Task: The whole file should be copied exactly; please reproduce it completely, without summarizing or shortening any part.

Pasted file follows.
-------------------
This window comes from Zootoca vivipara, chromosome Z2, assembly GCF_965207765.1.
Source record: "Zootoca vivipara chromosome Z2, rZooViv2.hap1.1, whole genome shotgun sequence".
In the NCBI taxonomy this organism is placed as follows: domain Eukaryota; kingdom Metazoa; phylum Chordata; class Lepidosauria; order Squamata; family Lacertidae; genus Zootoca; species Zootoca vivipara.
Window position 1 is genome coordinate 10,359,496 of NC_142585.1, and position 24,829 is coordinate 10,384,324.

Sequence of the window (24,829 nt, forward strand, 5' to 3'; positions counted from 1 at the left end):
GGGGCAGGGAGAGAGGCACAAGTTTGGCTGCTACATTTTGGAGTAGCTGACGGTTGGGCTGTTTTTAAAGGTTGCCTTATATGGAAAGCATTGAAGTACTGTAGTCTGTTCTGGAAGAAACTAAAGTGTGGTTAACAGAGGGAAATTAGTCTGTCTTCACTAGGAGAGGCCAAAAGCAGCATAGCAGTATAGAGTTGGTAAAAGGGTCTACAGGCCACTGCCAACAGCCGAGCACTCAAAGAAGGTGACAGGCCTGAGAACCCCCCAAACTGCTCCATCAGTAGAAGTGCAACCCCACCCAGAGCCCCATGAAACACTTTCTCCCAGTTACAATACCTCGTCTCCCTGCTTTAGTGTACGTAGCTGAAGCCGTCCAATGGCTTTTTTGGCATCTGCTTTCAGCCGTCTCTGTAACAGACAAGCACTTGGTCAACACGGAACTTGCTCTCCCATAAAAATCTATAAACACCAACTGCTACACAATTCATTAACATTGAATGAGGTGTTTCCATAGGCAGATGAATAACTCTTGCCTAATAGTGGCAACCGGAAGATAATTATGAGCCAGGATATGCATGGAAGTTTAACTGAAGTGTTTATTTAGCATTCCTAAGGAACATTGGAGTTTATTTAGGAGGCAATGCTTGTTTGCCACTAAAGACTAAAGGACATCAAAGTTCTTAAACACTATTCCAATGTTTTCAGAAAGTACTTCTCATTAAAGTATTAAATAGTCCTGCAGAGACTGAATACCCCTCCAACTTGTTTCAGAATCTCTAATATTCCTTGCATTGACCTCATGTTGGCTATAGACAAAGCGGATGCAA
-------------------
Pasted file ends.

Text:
This window comes from Zootoca vivipara, chromosome Z2, assembly GCF_965207765.1.
Source record: "Zootoca vivipara chromosome Z2, rZooViv2.hap1.1, whole genome shotgun sequence".
In the NCBI taxonomy this organism is placed as follows: domain Eukaryota; kingdom Metazoa; phylum Chordata; class Lepidosauria; order Squamata; family Lacertidae; genus Zootoca; species Zootoca vivipara.
Window position 1 is genome coordinate 10,359,496 of NC_142585.1, and position 24,829 is coordinate 10,384,324.

Sequence of the window (24,829 nt, forward strand, 5' to 3'; positions counted from 1 at the left end):
GGGGCAGGGAGAGAGGCACAAGTTTGGCTGCTACATTTTGGAGTAGCTGACGGTTGGGCTGTTTTTAAAGGTTGCCTTATATGGAAAGCATTGAAGTACTGTAGTCTGTTCTGGAAGAAACTAAAGTGTGGTTAACAGAGGGAAATTAGTCTGTCTTCACTAGGAGAGGCCAAAAGCAGCATAGCAGTATAGAGTTGGTAAAAGGGTCTACAGGCCACTGCCAACAGCCGAGCACTCAAAGAAGGTGACAGGCCTGAGAACCCCCCAAACTGCTCCATCAGTAGAAGTGCAACCCCACCCAGAGCCCCATGAAACACTTTCTCCCAGTTACAATACCTCGTCTCCCTGCTTTAGTGTACGTAGCTGAAGCCGTCCAATGGCTTTTTTGGCATCTGCTTTCAGCCGTCTCTGTAACAGACAAGCACTTGGTCAACACGGAACTTGCTCTCCCATAAAAATCTATAAACACCAACTGCTACACAATTCATTAACATTGAATGAGGTGTTTCCATAGGCAGATGAATAACTCTTGCCTAATAGTGGCAACCGGAAGATAATTATGAGCCAGGATATGCATGGAAGTTTAACTGAAGTGTTTATTTAGCATTCCTAAGGAACATTGGAGTTTATTTAGGAGGCAATGCTTGTTTGCCACTAAAGACTAAAGGACATCAAAGTTCTTAAACACTATTCCAATGTTTTCAGAAAGTACTTCTCATTAAAGTATTAAATAGTCCTGCAGAGACTGAATACCCCTCCAACTTGTTTCAGAATCTCTAATATTCCTTGCATTGACCTCATGTTGGCTATAGACAAAGCGGATGCAA